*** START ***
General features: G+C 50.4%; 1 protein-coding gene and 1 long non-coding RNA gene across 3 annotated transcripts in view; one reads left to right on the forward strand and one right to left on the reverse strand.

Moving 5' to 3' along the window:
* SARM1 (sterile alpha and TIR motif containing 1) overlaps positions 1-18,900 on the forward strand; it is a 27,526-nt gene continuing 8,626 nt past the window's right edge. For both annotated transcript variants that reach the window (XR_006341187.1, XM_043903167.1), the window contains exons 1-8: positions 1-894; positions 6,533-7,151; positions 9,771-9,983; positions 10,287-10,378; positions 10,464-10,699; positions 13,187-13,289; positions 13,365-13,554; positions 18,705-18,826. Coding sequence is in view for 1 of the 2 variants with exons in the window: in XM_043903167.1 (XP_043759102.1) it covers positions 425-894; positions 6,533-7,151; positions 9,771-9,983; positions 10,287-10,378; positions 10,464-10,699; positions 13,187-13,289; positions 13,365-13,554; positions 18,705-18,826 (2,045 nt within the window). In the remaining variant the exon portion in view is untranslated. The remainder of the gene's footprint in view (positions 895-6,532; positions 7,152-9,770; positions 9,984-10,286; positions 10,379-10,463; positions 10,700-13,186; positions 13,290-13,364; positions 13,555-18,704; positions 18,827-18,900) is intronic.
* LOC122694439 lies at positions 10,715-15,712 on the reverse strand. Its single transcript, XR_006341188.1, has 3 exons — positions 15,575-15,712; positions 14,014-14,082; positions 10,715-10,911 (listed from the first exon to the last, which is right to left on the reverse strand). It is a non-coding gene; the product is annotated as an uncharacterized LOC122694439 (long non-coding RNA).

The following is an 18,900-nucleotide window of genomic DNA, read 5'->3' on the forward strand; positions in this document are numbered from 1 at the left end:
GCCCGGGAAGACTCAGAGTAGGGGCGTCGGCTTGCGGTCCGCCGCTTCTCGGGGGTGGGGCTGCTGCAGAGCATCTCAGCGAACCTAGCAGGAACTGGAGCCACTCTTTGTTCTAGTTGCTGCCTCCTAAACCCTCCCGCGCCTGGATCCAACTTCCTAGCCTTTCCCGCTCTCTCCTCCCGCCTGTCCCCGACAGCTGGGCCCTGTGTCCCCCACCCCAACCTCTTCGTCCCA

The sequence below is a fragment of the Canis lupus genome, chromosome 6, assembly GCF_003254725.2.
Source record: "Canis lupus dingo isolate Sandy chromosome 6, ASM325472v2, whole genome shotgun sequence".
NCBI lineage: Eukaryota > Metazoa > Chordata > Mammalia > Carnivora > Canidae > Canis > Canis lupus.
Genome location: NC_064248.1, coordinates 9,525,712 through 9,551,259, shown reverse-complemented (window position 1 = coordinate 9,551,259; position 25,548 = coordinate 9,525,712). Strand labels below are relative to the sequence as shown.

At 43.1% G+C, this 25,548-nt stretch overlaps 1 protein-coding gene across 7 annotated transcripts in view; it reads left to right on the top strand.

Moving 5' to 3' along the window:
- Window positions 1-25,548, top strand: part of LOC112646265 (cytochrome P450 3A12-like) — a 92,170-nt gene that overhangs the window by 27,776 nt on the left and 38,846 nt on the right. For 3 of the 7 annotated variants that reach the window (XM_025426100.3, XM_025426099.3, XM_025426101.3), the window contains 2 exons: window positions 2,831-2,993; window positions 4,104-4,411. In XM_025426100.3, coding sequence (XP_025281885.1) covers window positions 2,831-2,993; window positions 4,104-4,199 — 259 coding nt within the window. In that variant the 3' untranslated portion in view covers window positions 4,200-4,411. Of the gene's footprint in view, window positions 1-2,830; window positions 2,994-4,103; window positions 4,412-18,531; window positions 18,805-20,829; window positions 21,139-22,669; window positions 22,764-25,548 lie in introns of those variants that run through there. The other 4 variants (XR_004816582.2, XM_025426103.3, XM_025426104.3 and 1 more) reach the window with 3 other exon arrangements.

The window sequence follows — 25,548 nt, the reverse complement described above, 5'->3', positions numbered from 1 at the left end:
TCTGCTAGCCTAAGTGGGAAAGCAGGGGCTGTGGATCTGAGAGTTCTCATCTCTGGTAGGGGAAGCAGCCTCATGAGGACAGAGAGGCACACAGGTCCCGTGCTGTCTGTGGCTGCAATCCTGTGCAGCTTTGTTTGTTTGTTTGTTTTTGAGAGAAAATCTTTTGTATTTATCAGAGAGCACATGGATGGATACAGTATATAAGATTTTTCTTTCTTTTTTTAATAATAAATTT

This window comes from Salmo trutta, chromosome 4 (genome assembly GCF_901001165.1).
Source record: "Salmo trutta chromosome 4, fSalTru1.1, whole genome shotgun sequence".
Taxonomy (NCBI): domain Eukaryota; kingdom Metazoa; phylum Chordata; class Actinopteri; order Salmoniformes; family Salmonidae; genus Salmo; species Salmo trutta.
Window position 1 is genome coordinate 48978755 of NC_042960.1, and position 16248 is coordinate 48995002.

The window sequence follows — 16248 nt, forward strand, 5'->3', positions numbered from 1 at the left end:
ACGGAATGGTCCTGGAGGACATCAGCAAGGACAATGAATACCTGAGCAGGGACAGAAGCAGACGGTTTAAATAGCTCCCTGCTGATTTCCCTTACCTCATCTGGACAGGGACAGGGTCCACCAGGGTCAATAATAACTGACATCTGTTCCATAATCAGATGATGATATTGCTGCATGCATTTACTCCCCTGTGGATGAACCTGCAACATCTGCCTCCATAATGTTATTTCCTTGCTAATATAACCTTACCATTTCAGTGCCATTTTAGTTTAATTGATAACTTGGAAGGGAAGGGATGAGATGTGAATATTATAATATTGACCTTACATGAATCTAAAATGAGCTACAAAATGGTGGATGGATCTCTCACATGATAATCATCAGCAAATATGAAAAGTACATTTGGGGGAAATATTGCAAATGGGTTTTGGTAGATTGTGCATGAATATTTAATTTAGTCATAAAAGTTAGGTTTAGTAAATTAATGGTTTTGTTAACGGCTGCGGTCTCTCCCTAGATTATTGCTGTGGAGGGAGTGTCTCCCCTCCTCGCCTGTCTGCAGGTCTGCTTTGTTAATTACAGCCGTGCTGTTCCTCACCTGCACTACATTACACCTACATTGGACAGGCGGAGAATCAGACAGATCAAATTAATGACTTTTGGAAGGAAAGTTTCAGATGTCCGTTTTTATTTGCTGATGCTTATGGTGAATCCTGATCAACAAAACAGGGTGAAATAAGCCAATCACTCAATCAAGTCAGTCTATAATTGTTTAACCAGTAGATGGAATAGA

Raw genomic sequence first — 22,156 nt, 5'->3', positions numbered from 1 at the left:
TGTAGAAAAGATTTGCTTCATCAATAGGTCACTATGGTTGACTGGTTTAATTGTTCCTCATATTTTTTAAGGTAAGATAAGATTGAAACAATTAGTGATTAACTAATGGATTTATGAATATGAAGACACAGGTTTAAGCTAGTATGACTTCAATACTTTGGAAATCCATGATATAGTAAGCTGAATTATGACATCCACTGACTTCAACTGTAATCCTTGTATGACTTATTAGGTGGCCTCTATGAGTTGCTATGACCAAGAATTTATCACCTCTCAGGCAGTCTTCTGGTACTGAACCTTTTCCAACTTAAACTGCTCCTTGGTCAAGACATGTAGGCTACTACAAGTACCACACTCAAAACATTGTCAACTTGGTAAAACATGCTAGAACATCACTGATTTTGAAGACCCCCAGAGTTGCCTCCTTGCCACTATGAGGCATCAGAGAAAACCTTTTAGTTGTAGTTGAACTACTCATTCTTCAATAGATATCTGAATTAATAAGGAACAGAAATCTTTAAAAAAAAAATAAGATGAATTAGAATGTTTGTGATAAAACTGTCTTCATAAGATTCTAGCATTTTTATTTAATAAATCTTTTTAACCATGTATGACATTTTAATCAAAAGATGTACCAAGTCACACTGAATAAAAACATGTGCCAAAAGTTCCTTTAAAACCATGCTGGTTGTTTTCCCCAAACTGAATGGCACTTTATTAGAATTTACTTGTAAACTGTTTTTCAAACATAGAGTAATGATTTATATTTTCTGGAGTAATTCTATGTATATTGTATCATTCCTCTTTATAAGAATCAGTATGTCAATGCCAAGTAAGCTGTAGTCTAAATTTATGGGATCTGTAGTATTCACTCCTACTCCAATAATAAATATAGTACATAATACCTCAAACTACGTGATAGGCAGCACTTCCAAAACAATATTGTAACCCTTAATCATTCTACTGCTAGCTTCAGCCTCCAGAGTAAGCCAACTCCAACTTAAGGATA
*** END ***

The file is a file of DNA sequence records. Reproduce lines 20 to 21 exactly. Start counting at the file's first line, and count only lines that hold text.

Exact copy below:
The window sequence follows — 16248 nt, forward strand, 5'->3', positions numbered from 1 at the left end:
ACGGAATGGTCCTGGAGGACATCAGCAAGGACAATGAATACCTGAGCAGGGACAGAAGCAGACGGTTTAAATAGCTCCCTGCTGATTTCCCTTACCTCATCTGGACAGGGACAGGGTCCACCAGGGTCAATAATAACTGACATCTGTTCCATAATCAGATGATGATATTGCTGCATGCATTTACTCCCCTGTGGATGAACCTGCAACATCTGCCTCCATAATGTTATTTCCTTGCTAATATAACCTTACCATTTCAGTGCCATTTTAGTTTAATTGATAACTTGGAAGGGAAGGGATGAGATGTGAATATTATAATATTGACCTTACATGAATCTAAAATGAGCTACAAAATGGTGGATGGATCTCTCACATGATAATCATCAGCAAATATGAAAAGTACATTTGGGGGAAATATTGCAAATGGGTTTTGGTAGATTGTGCATGAATATTTAATTTAGTCATAAAAGTTAGGTTTAGTAAATTAATGGTTTTGTTAACGGCTGCGGTCTCTCCCTAGATTATTGCTGTGGAGGGAGTGTCTCCCCTCCTCGCCTGTCTGCAGGTCTGCTTTGTTAATTACAGCCGTGCTGTTCCTCACCTGCACTACATTACACCTACATTGGACAGGCGGAGAATCAGACAGATCAAATTAATGACTTTTGGAAGGAAAGTTTCAGATGTCCGTTTTTATTTGCTGATGCTTATGGTGAATCCTGATCAACAAAACAGGGTGAAATAAGCCAATCACTCAATCAAGTCAGTCTATAATTGTTTAACCAGTAGATGGAATAGA